Trump's latest book: He loves it!
Nov. 17, 1997
NEW YORK (AP) _ Donald J. Trump is promoting his book, which in turn promotes Donald J. Trump and his recovery from a $975 million hole that nearly sent The Donald to The Dumps. In his new effort, Trump makes a rare admission: His financial woes were his own fault.
The Donald has learned his lesson. Book promotion now takes a backseat to business.
And so a noon interview is slowly pushed back ... 12:10 ... 12:20 ... 12:30. Trump is on an important conference call; the question and answer session must wait. And so it does, until Trump can finally hang up the phone in his Trump Tower office, high above Manhattan.
``How did you like the book?'' he inquires, and one thing quickly becomes clear: Not as much as Trump does.
He absolutely loves ``Trump: The Art of the Comeback,'' the tale of his return from near-bankruptcy to a personal net worth estimated at $1.4 billion by Forbes magazine. (Trump, by the way, says it's more like $3.7 billion.)
In his book, the developer offers Trump's Top Ten Comeback Tips for folks intent on duplicating his success _ an eclectic list that starts with No. 1, ``Play golf,'' and ends with No. 10, ``Always have a prenuptial agreement.''
At times it seems Trump must have written his book with one hand _ much of its 244 pages features The Donald patting himself on The Back over his business and personal dealings.
``I believe this book is the best of my three,'' allows Trump.
Trump, whose previous books ``Art of the Deal'' and ``Surviving At Top'' were best-sellers, doesn't shy from his personal life this time out. He discusses his two failed marriages, to Ivana and then to Marla.
His conclusion: It was their fault.
Ivana wanted to talk too much about work. Marla Maples went the other way, demanding he come home each day by 5 p.m.
Neither woman agreed with Trump's versions. ``That's a lie, that's not true,'' Maples told the Daily News.
Ivana, through spokeswoman Catherine Sexton, said she was ``very upset. She thought this was all behind her and the children.''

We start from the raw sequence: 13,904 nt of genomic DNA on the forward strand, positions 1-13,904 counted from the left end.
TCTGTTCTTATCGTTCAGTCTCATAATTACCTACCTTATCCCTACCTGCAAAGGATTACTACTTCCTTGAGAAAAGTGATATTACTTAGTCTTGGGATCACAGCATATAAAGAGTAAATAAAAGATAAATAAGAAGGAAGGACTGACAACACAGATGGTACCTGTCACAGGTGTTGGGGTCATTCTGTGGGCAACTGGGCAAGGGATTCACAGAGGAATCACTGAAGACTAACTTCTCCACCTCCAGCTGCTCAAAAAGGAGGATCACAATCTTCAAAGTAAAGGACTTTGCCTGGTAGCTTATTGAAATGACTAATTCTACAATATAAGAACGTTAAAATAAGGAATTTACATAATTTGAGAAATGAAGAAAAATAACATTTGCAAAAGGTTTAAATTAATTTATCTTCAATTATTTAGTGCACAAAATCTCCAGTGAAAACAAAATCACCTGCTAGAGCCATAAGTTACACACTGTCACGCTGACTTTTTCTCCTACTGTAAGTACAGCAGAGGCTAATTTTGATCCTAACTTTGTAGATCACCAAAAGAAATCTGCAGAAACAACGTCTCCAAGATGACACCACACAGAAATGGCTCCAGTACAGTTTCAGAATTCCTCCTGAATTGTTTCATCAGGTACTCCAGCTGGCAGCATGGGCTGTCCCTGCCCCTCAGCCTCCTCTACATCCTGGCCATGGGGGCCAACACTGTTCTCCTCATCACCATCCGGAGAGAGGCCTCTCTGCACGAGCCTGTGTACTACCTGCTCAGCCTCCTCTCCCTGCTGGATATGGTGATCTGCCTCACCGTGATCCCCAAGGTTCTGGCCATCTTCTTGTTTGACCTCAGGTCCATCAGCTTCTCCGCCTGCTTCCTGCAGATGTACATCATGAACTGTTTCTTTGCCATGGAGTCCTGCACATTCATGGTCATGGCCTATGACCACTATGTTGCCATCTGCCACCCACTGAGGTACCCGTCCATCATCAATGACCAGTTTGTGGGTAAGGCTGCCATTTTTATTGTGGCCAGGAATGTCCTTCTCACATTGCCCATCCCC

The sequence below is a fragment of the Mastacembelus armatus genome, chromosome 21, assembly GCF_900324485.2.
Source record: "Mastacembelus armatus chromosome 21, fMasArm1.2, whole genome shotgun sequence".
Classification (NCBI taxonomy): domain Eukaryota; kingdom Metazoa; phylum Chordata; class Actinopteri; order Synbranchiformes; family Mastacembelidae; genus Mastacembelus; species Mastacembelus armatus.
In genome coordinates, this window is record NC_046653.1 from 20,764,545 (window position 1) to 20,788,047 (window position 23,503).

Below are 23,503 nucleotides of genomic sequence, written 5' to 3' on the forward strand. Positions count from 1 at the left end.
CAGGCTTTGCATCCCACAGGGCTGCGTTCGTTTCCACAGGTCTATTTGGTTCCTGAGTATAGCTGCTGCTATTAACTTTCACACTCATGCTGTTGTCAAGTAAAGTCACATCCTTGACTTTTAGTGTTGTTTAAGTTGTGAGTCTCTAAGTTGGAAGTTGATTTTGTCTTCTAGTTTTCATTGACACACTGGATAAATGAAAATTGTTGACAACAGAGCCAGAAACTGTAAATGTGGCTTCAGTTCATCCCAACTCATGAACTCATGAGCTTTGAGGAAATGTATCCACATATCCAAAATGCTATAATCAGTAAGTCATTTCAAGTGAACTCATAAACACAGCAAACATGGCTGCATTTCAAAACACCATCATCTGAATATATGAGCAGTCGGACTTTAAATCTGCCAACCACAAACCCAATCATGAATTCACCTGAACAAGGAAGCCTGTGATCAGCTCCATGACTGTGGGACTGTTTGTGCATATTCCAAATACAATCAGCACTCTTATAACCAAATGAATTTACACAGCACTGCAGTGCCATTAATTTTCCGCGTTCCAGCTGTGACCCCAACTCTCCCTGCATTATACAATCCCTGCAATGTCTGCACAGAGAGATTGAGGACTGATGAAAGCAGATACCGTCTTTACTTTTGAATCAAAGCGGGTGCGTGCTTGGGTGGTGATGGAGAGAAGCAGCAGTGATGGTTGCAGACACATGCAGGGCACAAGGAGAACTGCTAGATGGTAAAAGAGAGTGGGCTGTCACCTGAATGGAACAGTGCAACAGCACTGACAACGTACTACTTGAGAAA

Trump, unfazed, stands by his comments. There is a happy medium between the attitudes of his two wives, he said, ``but I haven't been able to find it. I'm working on it.''
Don't work too hard, though. In his book, Trump admits that he advised a close friend _ a professional golfer _ to dump his hectoring wife and focus on his game.
``I think I'll get heat for that,'' Trump allows. ``But to be honest, I really feel that way. If you're not born supportive, you're never going to develop that. And the husband is never going to love the wife. He'll always think she's holding him back.''
The book opens with a section on Trump's early '90s financial plunge and subsequent bounce back.
How low did Trump go?
In the summer of 1990, a game of ``All Pile on The Donald'' broke out when his financial woes went public. Trump was placed on a monthly allowance. The ordinarily press-hungry developer offered ``no comments.''
``At last, all of us who've so loved the game of kicking Donald Trump while he's up will have the fiendish thrill of kicking Donald Trump while he down,'' wrote New York Newsday columnist Robert Reno.
A New York Post cartoon showed a bedraggled Donald panhandling from inside the ``Trump Carton.''
And then things got worse.
On March 26, 1991, The Wall Street Journal and The New York Times ran page one stories about his crushing financial problems. The same day, Trump claims, his estranged wife Ivana _ concerned that her chunk of Trump's change was disappearing _ called and demanded the $10 million promised in their pre-nup.
Once things turned around, Trump found a new outlet for his energies: Revenge. ``I just think if somebody goes out of their way to hurt you, well, an eye for an eye,'' Trump says.
He also finds time to gloat. ``I think the best thing is that my lifestyle is great,'' Trump says. ``I enjoy what I do. I'm the biggest real estate developer in New York. That's real cool.''
But there are drawbacks to being Donald. He has to shake hands, and hands, he says, are just crawling with germs. ``It comes from common sense,'' he says. ``It's just a bad custom.''
The solution? Richard Blaine, executive director of a group called the New York Center for the Strange, which offers annual predictions, offered this one for 1998.
``Reacting to Donald Trump's assertion in his new book that he hates shaking hands ... people will greet him by extending a single finger,'' Blaine offers.